Wide receiver Jordy Nelson had knee surgery Monday and will miss the rest of training camp. The Green Bay Packers hope he will return for the regular season opener on Sept. 8 / Lukas Keapproth/Press Gazette Media
Green Bay Packers wide receiver Jordy Nelson will miss the rest of the preseason after undergoing knee surgery Monday.
The team hopes he will be ready for the regular-season opener against the San Francisco 49ers on Sept. 8.
According to ESPN, Nelson had surgery to correct a nerve issue in a knee that has bothered him since his college days at Kansas State. It’s the same procedure fellow receiver James Jones underwent in the past.
Nelson, 28, did not practice on Friday and missed the team’s scrimmage on Saturday.
The 6-foot-3, 217-pound Nelson has dealt with a series of injuries since his breakout season in 2011, when he set career highs in receptions (68), yards (1,263) and touchdowns (15) while playing in all 16 games.
Nelson missed four games last season and parts of others with an assortment of lower body injuries. He finished the season with 49 catches for 745 yards and seven TDs.
“Fortunately with Jordy, his particular thing that we had go and fix is something that we have some experience with with some other guys here,” Packers general manager Ted Thompson said. “So, we think we can predict about the way it’ll go, but you never know.”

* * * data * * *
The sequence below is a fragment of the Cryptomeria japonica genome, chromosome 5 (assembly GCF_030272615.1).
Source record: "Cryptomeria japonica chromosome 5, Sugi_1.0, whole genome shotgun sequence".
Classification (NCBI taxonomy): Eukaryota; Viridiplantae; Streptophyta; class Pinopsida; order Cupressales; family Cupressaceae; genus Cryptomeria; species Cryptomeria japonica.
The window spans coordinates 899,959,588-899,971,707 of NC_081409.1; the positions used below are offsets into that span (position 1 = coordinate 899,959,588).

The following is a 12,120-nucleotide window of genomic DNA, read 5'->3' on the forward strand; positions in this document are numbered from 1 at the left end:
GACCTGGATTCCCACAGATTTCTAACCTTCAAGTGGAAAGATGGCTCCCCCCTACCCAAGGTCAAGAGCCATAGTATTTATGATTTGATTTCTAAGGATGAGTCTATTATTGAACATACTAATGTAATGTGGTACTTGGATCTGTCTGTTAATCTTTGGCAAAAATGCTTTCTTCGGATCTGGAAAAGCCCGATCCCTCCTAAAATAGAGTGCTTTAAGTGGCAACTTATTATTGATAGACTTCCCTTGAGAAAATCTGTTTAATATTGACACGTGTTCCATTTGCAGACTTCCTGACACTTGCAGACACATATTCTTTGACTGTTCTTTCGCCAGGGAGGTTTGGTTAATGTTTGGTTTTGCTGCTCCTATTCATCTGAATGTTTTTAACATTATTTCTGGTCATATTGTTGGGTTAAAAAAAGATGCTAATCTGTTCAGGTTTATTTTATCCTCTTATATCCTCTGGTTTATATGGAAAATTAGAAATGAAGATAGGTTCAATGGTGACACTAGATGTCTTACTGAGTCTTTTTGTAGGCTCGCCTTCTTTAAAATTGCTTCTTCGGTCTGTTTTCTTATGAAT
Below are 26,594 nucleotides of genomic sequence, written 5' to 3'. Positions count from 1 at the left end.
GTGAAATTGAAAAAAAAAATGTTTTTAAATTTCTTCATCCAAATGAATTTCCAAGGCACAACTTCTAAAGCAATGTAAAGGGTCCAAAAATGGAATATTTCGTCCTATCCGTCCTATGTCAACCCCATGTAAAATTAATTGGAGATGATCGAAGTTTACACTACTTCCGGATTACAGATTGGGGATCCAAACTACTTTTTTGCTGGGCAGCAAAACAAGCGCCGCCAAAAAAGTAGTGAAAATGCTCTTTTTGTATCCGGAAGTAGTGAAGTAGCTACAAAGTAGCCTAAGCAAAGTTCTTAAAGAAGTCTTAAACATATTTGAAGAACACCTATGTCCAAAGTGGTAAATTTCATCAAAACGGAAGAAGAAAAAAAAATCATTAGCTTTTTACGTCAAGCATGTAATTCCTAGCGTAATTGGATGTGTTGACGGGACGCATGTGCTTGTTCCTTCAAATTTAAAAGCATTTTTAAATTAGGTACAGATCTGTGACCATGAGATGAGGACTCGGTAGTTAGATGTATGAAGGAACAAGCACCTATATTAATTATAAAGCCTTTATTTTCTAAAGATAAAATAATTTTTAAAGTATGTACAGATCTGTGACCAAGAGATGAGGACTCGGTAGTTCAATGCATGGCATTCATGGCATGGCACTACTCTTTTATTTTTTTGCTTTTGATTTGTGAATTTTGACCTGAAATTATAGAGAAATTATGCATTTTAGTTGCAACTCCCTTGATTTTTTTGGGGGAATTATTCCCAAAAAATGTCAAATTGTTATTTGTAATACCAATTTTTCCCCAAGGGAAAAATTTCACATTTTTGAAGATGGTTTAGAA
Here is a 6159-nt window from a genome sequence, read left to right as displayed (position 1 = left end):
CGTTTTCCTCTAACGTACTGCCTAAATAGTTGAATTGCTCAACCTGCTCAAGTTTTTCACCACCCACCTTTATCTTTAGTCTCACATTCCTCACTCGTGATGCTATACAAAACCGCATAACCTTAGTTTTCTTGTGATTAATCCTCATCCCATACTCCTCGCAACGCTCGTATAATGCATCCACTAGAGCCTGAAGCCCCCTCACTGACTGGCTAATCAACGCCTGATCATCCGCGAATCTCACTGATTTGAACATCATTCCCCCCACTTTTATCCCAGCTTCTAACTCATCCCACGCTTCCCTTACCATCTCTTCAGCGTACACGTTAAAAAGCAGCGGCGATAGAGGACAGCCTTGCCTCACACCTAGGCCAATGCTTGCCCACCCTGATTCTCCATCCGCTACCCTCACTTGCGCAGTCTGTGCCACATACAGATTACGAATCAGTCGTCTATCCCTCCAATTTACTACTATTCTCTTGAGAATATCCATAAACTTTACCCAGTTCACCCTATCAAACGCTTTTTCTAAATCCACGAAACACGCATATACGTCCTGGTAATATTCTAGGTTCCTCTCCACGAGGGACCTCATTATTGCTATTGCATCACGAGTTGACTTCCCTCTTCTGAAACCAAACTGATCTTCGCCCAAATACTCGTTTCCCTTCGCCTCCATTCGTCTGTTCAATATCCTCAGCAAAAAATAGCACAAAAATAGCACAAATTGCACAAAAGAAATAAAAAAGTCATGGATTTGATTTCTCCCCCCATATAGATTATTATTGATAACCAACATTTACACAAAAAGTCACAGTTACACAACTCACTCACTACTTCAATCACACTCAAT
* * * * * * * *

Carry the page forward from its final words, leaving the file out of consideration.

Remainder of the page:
Nelson’s injury is the latest blow to a team that likely has lost offensive lineman Bryan Bulaga to a torn anterior cruciate ligament.
Along with those two, running back Alex Green (knee), tight end Ryan Taylor (knee) and defensive end Datone Jones (illness) missed practice on Tuesday. Wide receiver Randall Cobb (bicep) and defensive tackle (cramps) both left practice.
“Well, injury prevention, everybody talks about it and everybody does everything you can to try to decrease it but as far as where we are today in training camp compared to years in the past, the health of our football team is better,” Packers coach Mike McCarthy said. “To me, that tells me the adjustments, some of the changes … it’s working. These type of injuries, they’re part of the game. The game of football, especially pro football, stops for nobody. You keep playing and if you ever stop and blink, you’re two steps behind your opponent.”